Members of the Mongrel Mob appeared to act as security at the Christchurch vigil for the 50 terror attack victims today.
Several members attended the Friday prayer in Hagley Park as Al Noor Mosque imam Gamal Fouda spoke to thousands to honour the 50 killed at the two Christchurch mosques.
Wearing Mongrel Mob T-shirts, red caps, and dark sunglasses, members appeared to want to act as security while members of the public entered. There was also a heavy armed police presence and private security.
They also took selfies while Australian sportsman Anthony Mundine spoke to media.
In Hamilton, the Waikato chapter of the Mongrel Mob turned out to the afternoon prayers at Jamia Masjid.
The president Sonny Fatu said there was three reasons why.
The first was that "we have brothers and sisters and family members who practice the Islamic faith".
"Number two is we have a duty as a community to be there in time of need. And number three, if we have a look at effective policing, it's more effective when they are working with the community. They can't do it all on their own."
Fatu's gang gave a powerful and passionate haka performance on the roadside outside the mosque immediately after Friday prayers finished.
Afterwards a huge crowd gathered around the gang cheered and applauded and many Mulisms hugged the gang members, shook their hands, hongied and took photographs with them.
Fatu said the reception to the gang's presence had been overwhelming.
"It just goes to show that there are people who see the good that we do. You know, everybody is so fixated on the negative and the bad things. So it's good to be able to do something that's righteous and people recognise that. Because pain's the same for everyone."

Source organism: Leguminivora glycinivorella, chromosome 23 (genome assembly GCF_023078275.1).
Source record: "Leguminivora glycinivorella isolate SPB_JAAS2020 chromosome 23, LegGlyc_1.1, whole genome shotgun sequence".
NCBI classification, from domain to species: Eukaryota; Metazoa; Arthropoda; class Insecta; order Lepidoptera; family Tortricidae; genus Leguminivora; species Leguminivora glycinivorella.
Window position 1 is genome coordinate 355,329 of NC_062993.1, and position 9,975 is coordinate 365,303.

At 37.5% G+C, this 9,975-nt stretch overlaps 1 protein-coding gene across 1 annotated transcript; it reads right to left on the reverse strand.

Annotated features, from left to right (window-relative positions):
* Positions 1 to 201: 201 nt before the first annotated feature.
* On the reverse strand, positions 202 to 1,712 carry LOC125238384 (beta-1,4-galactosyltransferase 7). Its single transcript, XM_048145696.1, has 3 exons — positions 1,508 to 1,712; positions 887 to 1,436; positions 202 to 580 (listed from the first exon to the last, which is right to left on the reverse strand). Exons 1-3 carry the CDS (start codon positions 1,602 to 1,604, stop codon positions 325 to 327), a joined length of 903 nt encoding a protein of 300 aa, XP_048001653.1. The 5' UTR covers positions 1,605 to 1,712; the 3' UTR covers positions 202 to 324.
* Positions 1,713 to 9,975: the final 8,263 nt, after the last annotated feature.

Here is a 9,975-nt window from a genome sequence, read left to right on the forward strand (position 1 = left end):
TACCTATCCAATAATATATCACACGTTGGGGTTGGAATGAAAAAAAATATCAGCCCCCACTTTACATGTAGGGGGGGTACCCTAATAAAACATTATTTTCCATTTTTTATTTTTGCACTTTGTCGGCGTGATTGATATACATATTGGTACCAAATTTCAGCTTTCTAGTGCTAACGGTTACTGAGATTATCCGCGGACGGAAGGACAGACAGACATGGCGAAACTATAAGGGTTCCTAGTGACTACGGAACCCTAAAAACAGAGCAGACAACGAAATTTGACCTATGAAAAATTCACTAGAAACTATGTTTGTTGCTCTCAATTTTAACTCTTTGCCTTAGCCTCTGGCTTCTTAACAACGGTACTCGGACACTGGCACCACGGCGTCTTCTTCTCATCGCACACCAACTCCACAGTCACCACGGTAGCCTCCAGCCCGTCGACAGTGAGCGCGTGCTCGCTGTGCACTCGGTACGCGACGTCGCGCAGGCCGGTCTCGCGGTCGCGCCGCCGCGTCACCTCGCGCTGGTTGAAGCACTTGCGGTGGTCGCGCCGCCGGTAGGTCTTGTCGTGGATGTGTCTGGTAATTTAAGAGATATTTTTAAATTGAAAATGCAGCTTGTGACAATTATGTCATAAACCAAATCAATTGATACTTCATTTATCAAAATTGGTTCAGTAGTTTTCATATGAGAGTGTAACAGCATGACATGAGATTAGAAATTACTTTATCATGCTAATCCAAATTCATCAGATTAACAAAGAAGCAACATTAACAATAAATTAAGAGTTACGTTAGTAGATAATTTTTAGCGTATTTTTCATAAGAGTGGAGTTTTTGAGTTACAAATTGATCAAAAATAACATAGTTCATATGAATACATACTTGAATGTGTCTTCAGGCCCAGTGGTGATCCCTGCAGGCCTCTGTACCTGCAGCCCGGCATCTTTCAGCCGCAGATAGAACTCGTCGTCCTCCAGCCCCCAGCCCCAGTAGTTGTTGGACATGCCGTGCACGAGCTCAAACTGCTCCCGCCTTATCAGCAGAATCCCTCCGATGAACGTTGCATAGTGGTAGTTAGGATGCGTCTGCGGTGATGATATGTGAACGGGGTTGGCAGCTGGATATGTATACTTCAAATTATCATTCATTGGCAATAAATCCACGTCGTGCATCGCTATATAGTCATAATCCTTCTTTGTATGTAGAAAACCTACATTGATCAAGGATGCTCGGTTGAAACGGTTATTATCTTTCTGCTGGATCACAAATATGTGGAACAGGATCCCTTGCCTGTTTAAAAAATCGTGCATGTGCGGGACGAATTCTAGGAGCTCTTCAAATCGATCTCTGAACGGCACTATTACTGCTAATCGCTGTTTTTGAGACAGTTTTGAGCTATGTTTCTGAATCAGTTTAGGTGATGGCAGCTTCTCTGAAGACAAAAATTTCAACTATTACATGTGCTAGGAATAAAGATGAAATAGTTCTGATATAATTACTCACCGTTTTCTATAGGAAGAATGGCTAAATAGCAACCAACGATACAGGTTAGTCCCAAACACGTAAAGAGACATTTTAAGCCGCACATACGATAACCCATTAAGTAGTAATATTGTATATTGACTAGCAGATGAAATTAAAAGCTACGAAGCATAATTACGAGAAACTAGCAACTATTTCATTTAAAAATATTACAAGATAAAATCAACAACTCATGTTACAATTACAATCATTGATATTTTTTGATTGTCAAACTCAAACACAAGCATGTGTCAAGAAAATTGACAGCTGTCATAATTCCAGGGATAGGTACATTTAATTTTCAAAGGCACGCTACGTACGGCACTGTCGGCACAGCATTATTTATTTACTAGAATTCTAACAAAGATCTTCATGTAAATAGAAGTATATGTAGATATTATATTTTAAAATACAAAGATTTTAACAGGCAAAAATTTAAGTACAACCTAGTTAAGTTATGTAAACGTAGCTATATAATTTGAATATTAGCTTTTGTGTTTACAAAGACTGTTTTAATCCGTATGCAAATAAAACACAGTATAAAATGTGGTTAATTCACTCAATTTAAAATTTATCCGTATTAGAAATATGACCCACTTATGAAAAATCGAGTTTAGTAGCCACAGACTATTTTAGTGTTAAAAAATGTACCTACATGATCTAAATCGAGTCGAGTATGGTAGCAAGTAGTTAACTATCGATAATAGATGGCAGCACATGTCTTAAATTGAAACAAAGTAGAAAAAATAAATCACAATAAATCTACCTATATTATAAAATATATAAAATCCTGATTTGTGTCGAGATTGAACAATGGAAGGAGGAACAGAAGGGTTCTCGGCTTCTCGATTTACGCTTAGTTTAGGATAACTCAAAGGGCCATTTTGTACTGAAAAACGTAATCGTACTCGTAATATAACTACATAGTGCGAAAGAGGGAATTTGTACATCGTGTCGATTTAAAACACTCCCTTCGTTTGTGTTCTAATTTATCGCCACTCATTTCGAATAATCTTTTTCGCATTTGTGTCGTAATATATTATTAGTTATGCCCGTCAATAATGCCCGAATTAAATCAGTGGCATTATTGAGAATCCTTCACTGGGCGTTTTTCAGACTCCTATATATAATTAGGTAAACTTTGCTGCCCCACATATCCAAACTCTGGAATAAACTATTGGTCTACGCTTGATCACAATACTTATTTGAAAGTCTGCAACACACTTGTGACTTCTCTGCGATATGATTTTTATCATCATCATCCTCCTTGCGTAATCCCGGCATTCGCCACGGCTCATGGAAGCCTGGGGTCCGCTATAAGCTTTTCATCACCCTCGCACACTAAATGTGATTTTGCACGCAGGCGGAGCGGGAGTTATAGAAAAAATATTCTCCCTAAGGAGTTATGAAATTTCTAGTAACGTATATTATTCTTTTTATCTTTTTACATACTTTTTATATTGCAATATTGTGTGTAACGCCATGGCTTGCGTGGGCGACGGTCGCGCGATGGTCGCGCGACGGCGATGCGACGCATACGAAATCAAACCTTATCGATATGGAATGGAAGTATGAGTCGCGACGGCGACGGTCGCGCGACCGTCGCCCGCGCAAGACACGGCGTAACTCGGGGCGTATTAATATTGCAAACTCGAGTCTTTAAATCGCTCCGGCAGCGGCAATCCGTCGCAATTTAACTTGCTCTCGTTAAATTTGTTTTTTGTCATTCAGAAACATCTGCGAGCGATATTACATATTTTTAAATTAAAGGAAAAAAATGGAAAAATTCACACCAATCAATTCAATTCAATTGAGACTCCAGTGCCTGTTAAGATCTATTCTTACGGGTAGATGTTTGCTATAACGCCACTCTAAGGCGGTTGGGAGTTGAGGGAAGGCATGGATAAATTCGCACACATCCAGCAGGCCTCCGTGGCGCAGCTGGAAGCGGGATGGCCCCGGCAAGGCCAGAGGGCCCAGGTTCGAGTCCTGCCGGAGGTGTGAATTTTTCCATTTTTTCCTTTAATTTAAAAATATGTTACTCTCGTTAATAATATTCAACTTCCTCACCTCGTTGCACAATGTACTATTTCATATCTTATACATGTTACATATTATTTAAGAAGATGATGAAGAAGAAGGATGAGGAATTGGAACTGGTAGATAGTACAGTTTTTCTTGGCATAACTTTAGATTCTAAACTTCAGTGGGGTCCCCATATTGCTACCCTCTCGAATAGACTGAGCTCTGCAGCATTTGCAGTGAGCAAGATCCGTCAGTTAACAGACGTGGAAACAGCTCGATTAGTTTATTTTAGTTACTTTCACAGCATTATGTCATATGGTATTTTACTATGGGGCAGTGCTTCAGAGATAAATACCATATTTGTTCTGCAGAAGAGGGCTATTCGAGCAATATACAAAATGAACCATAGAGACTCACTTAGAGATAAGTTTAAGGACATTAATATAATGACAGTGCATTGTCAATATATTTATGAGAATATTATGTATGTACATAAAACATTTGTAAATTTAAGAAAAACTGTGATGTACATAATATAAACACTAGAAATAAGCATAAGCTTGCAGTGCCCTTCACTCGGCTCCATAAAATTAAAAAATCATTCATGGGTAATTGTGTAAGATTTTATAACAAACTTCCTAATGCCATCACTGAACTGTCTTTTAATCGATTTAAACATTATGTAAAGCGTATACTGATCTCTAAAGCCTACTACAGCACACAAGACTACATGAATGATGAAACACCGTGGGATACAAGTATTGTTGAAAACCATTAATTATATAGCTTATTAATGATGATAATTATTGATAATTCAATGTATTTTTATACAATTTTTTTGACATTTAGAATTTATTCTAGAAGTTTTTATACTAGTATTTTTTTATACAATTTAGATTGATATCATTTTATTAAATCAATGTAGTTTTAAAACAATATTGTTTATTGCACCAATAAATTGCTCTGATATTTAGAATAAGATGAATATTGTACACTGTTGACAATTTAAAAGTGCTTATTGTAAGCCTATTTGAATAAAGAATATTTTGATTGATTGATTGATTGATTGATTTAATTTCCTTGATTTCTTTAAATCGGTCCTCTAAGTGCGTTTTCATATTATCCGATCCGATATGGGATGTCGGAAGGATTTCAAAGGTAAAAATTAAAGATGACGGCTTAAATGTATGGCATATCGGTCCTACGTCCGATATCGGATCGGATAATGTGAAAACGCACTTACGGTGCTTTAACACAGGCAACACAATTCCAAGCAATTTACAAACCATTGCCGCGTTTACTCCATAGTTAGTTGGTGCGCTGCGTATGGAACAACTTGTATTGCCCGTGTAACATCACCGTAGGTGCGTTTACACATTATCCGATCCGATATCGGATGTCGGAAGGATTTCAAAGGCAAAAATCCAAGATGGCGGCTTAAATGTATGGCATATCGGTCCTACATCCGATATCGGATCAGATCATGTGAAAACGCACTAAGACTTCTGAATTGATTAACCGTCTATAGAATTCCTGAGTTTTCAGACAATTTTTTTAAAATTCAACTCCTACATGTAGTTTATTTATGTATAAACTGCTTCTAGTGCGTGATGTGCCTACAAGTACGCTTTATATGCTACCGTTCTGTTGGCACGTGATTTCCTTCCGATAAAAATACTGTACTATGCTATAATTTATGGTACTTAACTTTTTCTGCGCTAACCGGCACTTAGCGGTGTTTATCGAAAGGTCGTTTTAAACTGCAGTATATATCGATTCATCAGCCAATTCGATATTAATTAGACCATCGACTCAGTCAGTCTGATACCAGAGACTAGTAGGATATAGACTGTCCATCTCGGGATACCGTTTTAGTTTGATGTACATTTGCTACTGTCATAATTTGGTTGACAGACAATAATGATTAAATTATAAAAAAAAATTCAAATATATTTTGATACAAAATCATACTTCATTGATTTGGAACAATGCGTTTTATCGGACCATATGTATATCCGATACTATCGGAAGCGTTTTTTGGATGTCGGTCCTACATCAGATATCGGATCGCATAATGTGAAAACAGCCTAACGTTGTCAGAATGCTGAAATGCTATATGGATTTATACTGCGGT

Waikato Muslim Association's Shahid Khan said members of the Mongrel Mob asked permission to attend today's prayers last Saturday.
"I think we have to accept them because they are as good and as bad as anyone in our community."
Earlier today, the Herald reported that the world's biggest Mongrel Mob group said it would abandon use of Nazi symbolism in the wake of the attack.
Mongrel Mob Kingdom president Paito Fatu told Maori Television's Te Ao that his organisation would no longer use the Mob's rallying cry of the past 50 years, "sieg heil".
The phrase is German for "hail victory" and was the salute of Adolf Hitler's German National Socialist Party, or Nazi regime.
Instead "Mongrel Mob" will be the new catch-cry, Fatu told Te Ao, in an effort to move away from violent crime including domestic violence and drug abuse.
"I like our brothers and sisters to acknowledge each other by saying 'Mongrel Mob'."
Fatu claims the move is part of a transition to a new cause focusing on empowering whānau, women and children, Te Ao reported.
"It's about a big mind shift. It's about getting out there and doing things productively, constructively and positive to the best of our ability. Doing what everyone else is doing and trying to do a little bit better."
Anti-establishment and hate symbols were adopted by the Mongrel Mob in the early 1960s as a way of rebelling against "the system".
But the link to Hitler and his atrocities in World War II drew widespread condemnation.
"I look at this era as a healing time," Fatu said of the new attitude.
"When we look back at how we used it, it was rebelling against the system. Anything that the system saw was evil and bad, we [adopted] some of those and that was just our way of [giving] the system the finger."
The Kingdom is the fastest growing Mob chapter in New Zealand, with more than 400 members locally and 200 from countries including Canada, Russia, France and the Solomon Islands, Te Ao said.
Fatu told Te Ao most regional chapters were not ready to follow suit and he would not attempt to sway them.
"When we do engage with other mob chapters, when they come up to me most of them will say 'Mongrel Mob'.
"Hopefully this kōrero here may resonate to some of our rangatira perhaps outside to our extended families to think about things."